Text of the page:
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Vietnam parking lots like matchboxes ready to go ablaze
By Thanh Nien News -
A parking lot worker in Ho Chi Minh City smokes while arranging motorbikes. Photo courtesy of Tuoi Tre

Two men are smoking as they write down parking numbers and collect changefrom customers at a parking lot near the crowded Cho Ray Hospital on Nguyen Chi Thanh Street.
Another presses his burning cigarette between his fingers as he squeezes through hundreds of motorbikes to get one out.
There are click sounds all over the lot as other customers flick their lighters for a smoke, under the burning heat of early April.
Asked if their boss had banned smoking in the lot, one worker shakes his head with a smile, and presses his cigarette on the ground to put it out.
A Tuoi Tre newspaper report exposed many fire dangers at parking lots around Ho Chi Minh City, after a fire at one lot on April 5 caused some VND2.5 billion (US$118,600) damage by burning down 325 motorbikes and a car plus a couple of vending carts.
The city police have concluded that the fire was started by a person burning grass and garbage nearby, and are looking for the culprit to press charges.
Several other lots in the city could end up the same as they stand next to the burning ovens of street vendors.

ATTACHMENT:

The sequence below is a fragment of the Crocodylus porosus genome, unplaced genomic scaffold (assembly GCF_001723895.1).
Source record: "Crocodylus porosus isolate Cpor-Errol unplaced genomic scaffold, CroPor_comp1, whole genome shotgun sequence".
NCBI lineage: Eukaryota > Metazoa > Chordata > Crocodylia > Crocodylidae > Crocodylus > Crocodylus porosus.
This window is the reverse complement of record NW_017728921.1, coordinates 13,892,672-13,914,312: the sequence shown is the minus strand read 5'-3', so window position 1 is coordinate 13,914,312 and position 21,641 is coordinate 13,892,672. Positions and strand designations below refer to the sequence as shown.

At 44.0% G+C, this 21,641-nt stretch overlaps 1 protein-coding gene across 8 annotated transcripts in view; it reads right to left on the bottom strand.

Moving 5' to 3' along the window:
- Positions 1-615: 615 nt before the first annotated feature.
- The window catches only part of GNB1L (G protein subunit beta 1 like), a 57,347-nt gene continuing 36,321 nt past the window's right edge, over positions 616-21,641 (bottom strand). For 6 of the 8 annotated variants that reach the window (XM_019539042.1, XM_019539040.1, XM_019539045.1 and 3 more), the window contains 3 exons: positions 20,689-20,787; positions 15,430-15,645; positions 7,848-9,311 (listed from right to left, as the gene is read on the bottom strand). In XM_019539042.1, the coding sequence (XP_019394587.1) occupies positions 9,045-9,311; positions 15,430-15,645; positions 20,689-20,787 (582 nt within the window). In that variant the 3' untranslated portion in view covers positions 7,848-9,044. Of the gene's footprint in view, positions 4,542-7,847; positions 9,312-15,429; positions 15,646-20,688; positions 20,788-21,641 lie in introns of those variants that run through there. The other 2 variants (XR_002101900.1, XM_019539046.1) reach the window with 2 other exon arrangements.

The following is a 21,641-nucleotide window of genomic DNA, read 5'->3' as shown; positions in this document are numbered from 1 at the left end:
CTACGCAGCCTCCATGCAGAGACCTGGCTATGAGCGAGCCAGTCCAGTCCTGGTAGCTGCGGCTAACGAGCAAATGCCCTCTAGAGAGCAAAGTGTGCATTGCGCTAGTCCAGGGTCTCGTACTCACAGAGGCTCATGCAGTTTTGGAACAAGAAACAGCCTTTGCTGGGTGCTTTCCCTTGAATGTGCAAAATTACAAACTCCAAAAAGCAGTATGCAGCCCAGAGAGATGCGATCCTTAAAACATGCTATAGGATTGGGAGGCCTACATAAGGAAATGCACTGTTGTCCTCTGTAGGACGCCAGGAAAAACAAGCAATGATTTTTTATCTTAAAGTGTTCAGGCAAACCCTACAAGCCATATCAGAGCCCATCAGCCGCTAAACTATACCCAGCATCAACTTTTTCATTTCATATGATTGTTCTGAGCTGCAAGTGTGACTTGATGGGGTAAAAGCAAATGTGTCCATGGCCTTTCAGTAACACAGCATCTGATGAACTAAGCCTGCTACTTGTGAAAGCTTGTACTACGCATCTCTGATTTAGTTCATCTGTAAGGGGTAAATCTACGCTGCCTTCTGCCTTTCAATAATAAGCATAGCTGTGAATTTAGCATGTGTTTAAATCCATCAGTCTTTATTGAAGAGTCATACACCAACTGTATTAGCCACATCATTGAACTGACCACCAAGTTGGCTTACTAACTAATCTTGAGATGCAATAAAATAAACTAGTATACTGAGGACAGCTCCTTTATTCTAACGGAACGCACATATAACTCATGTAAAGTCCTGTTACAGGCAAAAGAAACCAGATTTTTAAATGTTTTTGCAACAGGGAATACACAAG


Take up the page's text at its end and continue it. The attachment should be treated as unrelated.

The lot at Hung Vuong Hospital in District 5 is separated only by a fence of iron bars from many rice and noodle shops that are cooking most of the time on the Luong Nhu Hoc sidewalk.
A worker at the lot admitted that the fire risk from the vendors’ ovens is very high but said “the sidewalk is their area.”
The parking lots are also not equipped with any fire prevention tools.
One lot in a basement at the Saigon Zoo had hundreds of motorbikes and several cars but almost no fire extinguishing equipment in sight during a visit on April 9 .
Questioned about fire precautions, a lot worker pointed to a hand extinguisher.
Another crowded parking lot in front of Tan Binh Market, one of the biggest markets in the city, is quipped with two.
A manager at the lot said she could ask for outside assistance in case of fire.
The answer was repeated at many other lots in the city, as several parking lots around the city’s major shopping mall Maximark had only two extinguishers each.
A manager at one said local authorities launched inspections early this year and ordered each to have six.
Colonel Mai Cong Duong from the city fire police department told Tuoi Tre that there has yet to be an official set of fire safety standards for parking lots.
But Duong admitted that no one would not be able to put out a fire if only equipped with several portable extinguishers containing carbon dioxide, which is only effective in closed areas while most lots are open to air and thus oxygen.
He said the April 5 fire was an example, as the lot workers and neighbors tried to put out the fire with the extinguishers to no avail.

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